Monthly Archives: July 2011

Whales and Bears

Whales & Bears, July 22 – 30, 2011

Photo Tour with Don Paulson

Our guests for this trip included some serious photographers with some really BIG lenses.  Award-winning wildlife photographers, Rich and Lori Rothstein, topped the big lens list with a new 600mm f4 lens.   Rich and Lori have joined Dolphin Charters nearly every year since 1985.  Rich tells me that they keep coming back, because every trip has new experiences and amazing opportunities to photograph wildlife.   Lori really appreciates Captain Ronn’s extensive natural history knowledge and exceptional environmental ethic.

We didn’t have to wait long for our first amazing photo opportunity.  A humpback whale repeatedly lunged out of the water and landed flat on its back with a tremendous splash.  Everyone on board with a camera was able to capture this amazing spectacle since the whale breached over twenty times, in a period of about 45 minutes.

Our visit to Pack Creek bear preserve on Admiralty Island was equally rewarding.  Our first day was spent in lovely Windfall Harbor exploring a mosaic of habitats along Windfall Creek.  By sitting quietly at the edge of a salt marsh, our group was able to observe brown bears fishing in a stream.   Further inland we used wide angle lenses to photograph an exceptionally beautiful muskeg with ponds filled with water lilies.

The next day was spent at the bear viewing area at the mouth of Pack Creek accompanied by a Forest Ranger.  A sow and two cubs came up close as camera shutters clicked.  All in all, eight individual brown bears provided us with a day of exceptional photo opportunities.

An evening kayak paddle in a salmon-choked stream at high-tide was especially memorable – The water frothing with waves of salmon darting ahead of our kayaks.  A large brown bear just upstream ignored us with studied indifference.

Our day at Anan Creek Bear Preserve was one of those special experiences that will be warmly remembered.  From the safety of our viewing platform we were surrounded by black bears, as many as 15 at a time.  Most were busy catching salmon from the creek.  Competition for the best fishing spots was intense with lots of loud roaring and occasional fights.  Dozens of bald eagles were among the bears cleaning up the fish scraps.  Two sets of playful twin cubs frolicked near the platform most of the day scurrying along fallen logs or climbing trees.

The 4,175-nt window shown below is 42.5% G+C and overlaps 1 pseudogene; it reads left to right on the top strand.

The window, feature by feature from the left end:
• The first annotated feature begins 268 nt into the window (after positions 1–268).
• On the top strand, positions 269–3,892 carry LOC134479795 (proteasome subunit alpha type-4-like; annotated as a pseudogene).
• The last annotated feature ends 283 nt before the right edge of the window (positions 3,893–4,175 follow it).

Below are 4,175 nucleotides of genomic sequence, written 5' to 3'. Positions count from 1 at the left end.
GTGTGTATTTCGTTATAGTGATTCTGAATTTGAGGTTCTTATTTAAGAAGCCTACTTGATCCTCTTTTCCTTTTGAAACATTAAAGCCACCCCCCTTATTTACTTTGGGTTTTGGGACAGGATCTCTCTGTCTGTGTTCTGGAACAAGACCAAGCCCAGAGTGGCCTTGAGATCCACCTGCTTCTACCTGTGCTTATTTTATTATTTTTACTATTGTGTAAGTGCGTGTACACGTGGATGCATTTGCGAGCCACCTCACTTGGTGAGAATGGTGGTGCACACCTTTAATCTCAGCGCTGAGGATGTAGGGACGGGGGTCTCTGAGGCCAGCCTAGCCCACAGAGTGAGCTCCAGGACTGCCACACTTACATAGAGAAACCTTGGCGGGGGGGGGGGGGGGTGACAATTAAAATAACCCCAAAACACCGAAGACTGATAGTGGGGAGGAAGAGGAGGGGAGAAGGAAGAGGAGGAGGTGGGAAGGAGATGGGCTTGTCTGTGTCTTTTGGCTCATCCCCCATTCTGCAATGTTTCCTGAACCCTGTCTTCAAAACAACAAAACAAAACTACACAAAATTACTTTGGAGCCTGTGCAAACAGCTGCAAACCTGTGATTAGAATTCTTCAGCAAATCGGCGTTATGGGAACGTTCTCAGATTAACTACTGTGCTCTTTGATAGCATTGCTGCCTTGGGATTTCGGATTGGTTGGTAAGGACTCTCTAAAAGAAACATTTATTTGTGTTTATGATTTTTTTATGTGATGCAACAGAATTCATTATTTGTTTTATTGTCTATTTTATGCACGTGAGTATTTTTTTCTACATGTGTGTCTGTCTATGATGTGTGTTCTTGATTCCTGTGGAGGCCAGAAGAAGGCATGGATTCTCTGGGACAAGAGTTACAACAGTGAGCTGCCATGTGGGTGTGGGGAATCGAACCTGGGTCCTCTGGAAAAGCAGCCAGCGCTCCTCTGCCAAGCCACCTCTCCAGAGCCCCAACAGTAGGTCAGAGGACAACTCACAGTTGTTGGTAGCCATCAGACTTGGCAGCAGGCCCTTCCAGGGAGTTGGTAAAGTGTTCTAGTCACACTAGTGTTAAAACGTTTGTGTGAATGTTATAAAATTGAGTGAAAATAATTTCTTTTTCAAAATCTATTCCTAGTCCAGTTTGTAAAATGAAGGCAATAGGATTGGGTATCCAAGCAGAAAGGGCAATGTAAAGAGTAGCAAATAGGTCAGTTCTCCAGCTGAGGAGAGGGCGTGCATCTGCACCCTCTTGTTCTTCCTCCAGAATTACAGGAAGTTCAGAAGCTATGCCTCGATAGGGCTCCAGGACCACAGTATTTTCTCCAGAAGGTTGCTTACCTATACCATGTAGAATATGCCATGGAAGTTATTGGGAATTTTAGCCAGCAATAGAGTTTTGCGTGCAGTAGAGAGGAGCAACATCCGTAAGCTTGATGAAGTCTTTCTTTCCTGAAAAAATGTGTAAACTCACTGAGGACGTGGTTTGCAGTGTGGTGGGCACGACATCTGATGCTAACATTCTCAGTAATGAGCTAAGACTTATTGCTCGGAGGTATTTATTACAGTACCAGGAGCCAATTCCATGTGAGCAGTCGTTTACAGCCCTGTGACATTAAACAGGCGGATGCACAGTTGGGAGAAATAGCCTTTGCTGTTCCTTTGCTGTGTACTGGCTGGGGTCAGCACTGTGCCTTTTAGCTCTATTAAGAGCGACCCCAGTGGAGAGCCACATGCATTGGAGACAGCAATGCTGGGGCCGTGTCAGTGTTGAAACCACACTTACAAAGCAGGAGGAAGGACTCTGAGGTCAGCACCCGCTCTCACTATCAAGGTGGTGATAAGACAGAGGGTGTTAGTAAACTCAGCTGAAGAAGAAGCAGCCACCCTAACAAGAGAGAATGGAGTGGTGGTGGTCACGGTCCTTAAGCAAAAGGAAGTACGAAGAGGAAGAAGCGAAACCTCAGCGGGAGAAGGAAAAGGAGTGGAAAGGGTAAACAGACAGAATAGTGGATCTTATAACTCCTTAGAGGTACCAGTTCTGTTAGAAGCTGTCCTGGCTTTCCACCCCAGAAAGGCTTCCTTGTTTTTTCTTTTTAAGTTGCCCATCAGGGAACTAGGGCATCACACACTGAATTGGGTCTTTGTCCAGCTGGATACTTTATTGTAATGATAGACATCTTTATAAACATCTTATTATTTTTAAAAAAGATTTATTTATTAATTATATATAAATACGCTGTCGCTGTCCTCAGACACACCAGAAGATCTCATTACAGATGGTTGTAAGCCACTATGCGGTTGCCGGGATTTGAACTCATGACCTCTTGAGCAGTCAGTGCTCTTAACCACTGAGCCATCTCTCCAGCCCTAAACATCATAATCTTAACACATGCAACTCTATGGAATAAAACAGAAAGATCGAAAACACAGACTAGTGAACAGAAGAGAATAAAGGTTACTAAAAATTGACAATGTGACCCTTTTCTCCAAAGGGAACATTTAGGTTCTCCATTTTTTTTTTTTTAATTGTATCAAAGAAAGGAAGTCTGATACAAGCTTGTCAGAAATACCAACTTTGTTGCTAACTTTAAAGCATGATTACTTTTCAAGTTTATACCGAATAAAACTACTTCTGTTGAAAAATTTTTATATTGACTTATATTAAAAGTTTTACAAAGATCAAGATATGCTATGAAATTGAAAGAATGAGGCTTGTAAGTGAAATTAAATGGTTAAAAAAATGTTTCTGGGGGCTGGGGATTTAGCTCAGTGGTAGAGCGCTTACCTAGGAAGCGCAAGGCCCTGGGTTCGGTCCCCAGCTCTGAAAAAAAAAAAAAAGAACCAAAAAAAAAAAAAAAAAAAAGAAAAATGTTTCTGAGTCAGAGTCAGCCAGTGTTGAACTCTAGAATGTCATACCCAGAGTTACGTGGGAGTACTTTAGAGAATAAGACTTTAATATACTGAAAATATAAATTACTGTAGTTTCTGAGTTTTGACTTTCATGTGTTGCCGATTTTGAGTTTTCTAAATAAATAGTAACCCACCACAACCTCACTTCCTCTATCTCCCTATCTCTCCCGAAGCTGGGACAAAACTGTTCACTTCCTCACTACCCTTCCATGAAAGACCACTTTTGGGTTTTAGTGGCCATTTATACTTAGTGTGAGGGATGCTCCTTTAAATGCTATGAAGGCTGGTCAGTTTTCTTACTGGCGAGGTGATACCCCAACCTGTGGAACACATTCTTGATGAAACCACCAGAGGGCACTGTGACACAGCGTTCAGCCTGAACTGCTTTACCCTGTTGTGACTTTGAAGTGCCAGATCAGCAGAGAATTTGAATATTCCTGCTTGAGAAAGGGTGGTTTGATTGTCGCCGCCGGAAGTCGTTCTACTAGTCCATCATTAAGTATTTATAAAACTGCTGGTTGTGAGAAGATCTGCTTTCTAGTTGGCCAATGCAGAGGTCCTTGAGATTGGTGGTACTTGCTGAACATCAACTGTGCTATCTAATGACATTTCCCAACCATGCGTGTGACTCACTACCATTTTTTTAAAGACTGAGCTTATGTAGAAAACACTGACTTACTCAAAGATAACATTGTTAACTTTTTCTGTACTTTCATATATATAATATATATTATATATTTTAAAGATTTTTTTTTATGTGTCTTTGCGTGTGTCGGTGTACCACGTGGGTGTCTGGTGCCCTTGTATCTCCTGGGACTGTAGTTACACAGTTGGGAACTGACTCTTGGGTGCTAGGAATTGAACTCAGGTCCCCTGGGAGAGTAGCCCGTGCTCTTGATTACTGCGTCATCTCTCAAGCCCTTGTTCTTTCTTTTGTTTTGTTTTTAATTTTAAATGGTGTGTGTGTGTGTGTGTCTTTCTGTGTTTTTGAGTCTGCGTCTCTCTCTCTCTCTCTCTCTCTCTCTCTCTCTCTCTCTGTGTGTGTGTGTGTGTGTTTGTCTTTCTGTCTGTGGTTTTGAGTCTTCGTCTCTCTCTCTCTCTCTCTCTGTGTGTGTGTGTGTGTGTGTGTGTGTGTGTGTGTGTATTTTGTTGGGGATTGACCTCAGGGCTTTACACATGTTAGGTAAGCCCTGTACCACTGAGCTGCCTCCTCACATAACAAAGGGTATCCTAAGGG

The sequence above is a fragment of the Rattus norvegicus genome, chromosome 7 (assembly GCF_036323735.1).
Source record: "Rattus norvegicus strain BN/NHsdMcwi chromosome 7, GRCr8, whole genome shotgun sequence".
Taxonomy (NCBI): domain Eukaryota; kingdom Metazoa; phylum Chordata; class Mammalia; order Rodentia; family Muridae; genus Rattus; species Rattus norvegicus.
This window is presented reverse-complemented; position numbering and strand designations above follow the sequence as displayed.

Our final day we took a jet boat excursion on the scenic Stikine River to near the Shakes Glacier where we photographed the giant icebergs blocked our way.  We took our time going in with several stops for photos, but zoomed back at over 40 mph.

See more photos on my Facebook page

Rich & Lori Rothstein

Muskeg, Windfall Harbor

Big Lenses

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Glacier Bay, Alaska

Mount Fairweather, Glacier Bay National Park

Glacier Bay, July 14-20, 2011 Photo Tour with Don Paulson

Our trip started in Hoonah, a small native fishing town a short flight from Juneau.  Within minutes of leaving the harbor we spotted our first humpback whale, with several more sightings on our way to Glacier Bay National Park.  One large whale swam under the boat, its huge tail visible under the water.
But with avid birders and bird photographers aboard, our main focus turned to the abundant population of sea birds.  Captain Ronn identified each species for us while keeping the boat in good position for photography.  Large flocks of red-necked phalaropes took to the air in beautifully choreographed motion.  We drifted by limestone cliffs with black-legged kittiwakes nesting on every available ledge.  I was lucky enough to photograph a tufted puffin with several fish in its bill.